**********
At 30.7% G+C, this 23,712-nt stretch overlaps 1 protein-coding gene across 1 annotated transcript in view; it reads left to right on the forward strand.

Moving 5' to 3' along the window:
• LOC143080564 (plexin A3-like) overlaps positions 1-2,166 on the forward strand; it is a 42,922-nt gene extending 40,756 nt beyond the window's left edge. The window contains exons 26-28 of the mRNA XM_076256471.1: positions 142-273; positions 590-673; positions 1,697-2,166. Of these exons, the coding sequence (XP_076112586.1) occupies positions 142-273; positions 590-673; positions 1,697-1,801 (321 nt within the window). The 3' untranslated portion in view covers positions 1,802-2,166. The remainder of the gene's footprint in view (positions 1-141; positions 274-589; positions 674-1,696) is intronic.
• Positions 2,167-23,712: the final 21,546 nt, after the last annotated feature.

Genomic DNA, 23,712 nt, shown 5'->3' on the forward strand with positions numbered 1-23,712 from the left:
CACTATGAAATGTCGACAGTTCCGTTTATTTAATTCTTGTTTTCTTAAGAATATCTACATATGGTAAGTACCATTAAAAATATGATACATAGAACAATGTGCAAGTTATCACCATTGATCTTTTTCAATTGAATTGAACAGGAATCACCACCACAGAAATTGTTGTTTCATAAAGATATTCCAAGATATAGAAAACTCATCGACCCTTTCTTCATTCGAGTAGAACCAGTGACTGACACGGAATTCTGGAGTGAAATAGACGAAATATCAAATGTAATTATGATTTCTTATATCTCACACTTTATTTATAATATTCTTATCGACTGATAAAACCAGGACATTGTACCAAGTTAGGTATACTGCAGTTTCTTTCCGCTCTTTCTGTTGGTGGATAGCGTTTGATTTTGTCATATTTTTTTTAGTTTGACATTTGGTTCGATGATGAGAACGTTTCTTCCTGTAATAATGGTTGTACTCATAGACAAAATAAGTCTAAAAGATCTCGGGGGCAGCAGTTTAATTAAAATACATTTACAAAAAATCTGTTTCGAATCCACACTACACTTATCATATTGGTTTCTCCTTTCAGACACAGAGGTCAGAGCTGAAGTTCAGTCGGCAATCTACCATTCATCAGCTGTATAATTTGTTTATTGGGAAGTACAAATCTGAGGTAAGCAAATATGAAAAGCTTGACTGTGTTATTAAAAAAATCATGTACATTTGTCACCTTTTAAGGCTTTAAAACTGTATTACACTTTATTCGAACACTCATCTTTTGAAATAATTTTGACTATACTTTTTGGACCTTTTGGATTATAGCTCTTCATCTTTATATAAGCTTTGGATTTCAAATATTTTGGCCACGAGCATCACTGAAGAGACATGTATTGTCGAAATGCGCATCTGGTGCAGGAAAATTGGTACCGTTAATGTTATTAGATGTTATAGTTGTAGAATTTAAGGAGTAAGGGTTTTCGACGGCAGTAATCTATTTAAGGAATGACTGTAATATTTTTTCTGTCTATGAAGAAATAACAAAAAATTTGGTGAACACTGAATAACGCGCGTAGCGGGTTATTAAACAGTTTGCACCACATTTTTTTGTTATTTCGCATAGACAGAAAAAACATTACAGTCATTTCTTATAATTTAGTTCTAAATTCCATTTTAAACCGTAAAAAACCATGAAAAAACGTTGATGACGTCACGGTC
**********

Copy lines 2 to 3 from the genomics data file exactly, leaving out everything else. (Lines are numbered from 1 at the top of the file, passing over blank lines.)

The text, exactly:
Moving 5' to 3' along the window:
• LOC143080564 (plexin A3-like) overlaps positions 1-2,166 on the forward strand; it is a 42,922-nt gene extending 40,756 nt beyond the window's left edge. The window contains exons 26-28 of the mRNA XM_076256471.1: positions 142-273; positions 590-673; positions 1,697-2,166. Of these exons, the coding sequence (XP_076112586.1) occupies positions 142-273; positions 590-673; positions 1,697-1,801 (321 nt within the window). The 3' untranslated portion in view covers positions 1,802-2,166. The remainder of the gene's footprint in view (positions 1-141; positions 274-589; positions 674-1,696) is intronic.